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How tool tracking tags are different

Above all, tool tags have to be usable and durable, so construction material can make a big difference. Annealed aluminum tags can be written on in pen, and even if the ink washes off, your writing will still be visible – a handy attribute. These are generally deformable enough to wrap around irregular or rounded surfaces, but they require a strong adhesive to bond them to surfaces that might be oily or exceptionally smooth. Even though these aluminum tags are soft enough to be conformable to most shapes you'll want to stick them to, they're sturdy enough to stay on.

Asset tags Tool tags can turn a tedious process into a snap. For many tools, vinyl stick-on labels work well, too. These can be customized with your company's image or logo, and you can even use colors to distinguish between different acquisition dates, obsolescence dates, or user classes. Either way, most users want small tags – as tools get smaller, having unwieldy tags on your tools can weigh you down.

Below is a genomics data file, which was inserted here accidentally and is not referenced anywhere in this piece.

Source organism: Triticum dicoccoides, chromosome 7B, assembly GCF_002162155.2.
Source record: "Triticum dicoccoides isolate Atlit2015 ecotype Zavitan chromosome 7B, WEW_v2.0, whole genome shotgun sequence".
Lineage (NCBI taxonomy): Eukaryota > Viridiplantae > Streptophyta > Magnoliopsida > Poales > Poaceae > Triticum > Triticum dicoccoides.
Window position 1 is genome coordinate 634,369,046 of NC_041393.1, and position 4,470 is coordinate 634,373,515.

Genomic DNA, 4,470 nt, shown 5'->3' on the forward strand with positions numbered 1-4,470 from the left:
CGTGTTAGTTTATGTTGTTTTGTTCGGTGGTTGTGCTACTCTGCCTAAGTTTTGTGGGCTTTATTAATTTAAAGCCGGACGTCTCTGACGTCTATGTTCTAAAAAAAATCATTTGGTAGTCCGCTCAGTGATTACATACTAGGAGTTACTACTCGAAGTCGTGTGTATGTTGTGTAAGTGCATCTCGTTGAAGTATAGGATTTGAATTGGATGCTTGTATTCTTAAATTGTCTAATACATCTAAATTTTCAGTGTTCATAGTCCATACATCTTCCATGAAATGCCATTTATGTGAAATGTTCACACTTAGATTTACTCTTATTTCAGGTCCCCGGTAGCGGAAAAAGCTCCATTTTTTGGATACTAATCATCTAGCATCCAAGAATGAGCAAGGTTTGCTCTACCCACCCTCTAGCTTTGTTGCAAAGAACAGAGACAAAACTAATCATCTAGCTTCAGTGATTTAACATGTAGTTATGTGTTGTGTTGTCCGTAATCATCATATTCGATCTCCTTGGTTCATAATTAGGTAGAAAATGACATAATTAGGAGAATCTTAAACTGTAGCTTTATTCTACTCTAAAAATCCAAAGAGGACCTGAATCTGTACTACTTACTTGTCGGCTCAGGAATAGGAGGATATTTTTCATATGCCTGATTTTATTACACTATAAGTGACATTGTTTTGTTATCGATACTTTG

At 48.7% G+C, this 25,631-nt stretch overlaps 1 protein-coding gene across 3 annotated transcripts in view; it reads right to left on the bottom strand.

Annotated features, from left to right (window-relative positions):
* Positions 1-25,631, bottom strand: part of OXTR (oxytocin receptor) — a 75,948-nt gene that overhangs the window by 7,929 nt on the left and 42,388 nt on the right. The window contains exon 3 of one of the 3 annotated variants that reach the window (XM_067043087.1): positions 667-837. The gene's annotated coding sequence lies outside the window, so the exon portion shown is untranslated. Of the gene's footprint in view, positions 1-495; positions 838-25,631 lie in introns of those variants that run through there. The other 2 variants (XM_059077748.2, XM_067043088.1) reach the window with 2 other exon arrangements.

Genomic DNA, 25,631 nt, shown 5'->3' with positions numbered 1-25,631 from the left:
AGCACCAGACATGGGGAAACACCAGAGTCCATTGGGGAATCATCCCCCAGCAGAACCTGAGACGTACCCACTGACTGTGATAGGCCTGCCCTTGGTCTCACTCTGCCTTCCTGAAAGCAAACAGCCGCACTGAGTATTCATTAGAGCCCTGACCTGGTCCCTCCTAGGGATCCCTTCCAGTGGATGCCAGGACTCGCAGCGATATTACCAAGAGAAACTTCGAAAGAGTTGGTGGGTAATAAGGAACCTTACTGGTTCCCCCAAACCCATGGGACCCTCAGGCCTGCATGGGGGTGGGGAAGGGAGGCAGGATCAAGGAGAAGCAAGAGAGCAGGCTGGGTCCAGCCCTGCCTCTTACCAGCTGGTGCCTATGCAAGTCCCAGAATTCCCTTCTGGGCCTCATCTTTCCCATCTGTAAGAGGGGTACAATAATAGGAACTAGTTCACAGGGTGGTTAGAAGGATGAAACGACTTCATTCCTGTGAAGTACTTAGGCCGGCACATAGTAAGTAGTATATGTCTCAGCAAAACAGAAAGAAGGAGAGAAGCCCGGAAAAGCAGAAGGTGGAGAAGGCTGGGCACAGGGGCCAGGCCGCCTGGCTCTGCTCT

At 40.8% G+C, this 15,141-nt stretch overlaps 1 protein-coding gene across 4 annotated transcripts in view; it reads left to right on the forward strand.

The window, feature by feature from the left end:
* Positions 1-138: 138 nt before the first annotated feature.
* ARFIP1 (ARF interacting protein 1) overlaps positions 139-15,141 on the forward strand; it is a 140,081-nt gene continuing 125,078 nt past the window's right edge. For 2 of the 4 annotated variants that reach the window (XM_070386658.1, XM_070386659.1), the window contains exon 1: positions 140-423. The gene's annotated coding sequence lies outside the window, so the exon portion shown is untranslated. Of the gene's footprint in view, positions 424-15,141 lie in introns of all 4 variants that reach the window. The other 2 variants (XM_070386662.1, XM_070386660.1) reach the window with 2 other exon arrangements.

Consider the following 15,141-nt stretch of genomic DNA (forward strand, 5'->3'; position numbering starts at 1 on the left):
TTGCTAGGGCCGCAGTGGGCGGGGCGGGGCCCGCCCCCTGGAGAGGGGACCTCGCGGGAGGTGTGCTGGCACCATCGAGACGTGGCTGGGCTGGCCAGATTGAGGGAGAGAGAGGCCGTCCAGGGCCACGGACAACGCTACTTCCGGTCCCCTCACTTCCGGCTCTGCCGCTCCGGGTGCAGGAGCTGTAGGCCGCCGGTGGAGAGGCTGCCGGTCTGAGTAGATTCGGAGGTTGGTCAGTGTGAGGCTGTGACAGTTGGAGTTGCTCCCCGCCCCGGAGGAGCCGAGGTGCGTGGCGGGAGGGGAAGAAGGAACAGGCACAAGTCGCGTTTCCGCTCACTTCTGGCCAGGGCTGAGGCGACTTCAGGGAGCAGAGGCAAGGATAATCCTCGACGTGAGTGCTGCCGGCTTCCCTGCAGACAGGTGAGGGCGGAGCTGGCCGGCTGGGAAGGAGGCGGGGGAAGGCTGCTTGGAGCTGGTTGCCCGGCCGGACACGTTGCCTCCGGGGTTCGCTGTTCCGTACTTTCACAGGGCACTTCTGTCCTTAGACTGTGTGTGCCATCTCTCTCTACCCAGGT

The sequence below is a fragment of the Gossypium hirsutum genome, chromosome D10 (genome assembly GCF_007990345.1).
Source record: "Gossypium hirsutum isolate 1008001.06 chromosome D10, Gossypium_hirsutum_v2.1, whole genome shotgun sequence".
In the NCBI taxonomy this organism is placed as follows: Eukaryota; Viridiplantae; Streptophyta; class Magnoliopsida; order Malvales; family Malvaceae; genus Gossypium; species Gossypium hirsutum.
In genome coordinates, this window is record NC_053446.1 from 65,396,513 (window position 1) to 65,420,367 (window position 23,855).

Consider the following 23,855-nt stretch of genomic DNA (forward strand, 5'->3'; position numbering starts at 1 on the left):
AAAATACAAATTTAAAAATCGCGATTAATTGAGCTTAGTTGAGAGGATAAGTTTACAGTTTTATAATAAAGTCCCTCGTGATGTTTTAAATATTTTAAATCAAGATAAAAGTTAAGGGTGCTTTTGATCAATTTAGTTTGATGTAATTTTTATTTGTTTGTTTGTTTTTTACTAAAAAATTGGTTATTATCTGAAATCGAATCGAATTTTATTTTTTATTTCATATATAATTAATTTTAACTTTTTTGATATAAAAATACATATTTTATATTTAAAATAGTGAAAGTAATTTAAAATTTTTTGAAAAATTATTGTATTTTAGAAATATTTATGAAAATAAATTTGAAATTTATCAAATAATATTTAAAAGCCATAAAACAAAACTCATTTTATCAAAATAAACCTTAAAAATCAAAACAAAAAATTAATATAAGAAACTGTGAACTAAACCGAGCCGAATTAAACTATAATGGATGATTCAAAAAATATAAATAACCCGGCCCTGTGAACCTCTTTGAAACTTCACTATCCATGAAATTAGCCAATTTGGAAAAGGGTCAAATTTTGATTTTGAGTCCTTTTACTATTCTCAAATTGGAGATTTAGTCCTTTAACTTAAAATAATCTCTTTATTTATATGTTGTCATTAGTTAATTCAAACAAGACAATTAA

Tool tracking tags use either numbers or barcodes, and often both. Barcodes are best for users who find their equipment being checked in and out often – if you have a dedicated staff member who manages your assets, a barcode and scanner system saves time and effort, but for smaller operations, numbers and self-logging are the best option. Ebay has plenty of barcode scanner options to choose from, though (or you can use your smartphone). Free software is available for logging barcode numbers into a database, so today, a comprehensive asset tracking protocol isn't nearly as difficult as you might think.